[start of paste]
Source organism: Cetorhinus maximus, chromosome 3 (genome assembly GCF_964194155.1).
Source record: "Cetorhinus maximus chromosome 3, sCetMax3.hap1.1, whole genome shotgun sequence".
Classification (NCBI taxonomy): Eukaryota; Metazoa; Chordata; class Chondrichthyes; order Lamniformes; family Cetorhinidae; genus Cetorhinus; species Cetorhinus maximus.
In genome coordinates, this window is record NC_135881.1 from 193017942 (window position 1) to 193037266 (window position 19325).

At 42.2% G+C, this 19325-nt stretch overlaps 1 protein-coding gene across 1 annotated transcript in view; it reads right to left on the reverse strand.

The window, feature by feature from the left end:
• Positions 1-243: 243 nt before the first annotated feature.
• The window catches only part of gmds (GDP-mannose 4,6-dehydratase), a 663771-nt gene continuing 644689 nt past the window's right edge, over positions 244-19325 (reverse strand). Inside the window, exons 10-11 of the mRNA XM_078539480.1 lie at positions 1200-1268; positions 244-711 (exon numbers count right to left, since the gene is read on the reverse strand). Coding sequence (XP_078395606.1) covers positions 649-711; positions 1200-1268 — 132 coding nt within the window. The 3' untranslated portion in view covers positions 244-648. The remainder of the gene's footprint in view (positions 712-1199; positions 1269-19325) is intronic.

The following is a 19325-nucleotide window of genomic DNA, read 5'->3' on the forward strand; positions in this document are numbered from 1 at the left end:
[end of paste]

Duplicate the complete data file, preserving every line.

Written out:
Source organism: Cetorhinus maximus, chromosome 3 (genome assembly GCF_964194155.1).
Source record: "Cetorhinus maximus chromosome 3, sCetMax3.hap1.1, whole genome shotgun sequence".
Classification (NCBI taxonomy): Eukaryota; Metazoa; Chordata; class Chondrichthyes; order Lamniformes; family Cetorhinidae; genus Cetorhinus; species Cetorhinus maximus.
In genome coordinates, this window is record NC_135881.1 from 193017942 (window position 1) to 193037266 (window position 19325).

At 42.2% G+C, this 19325-nt stretch overlaps 1 protein-coding gene across 1 annotated transcript in view; it reads right to left on the reverse strand.

The window, feature by feature from the left end:
• Positions 1-243: 243 nt before the first annotated feature.
• The window catches only part of gmds (GDP-mannose 4,6-dehydratase), a 663771-nt gene continuing 644689 nt past the window's right edge, over positions 244-19325 (reverse strand). Inside the window, exons 10-11 of the mRNA XM_078539480.1 lie at positions 1200-1268; positions 244-711 (exon numbers count right to left, since the gene is read on the reverse strand). Coding sequence (XP_078395606.1) covers positions 649-711; positions 1200-1268 — 132 coding nt within the window. The 3' untranslated portion in view covers positions 244-648. The remainder of the gene's footprint in view (positions 712-1199; positions 1269-19325) is intronic.

The following is a 19325-nucleotide window of genomic DNA, read 5'->3' on the forward strand; positions in this document are numbered from 1 at the left end: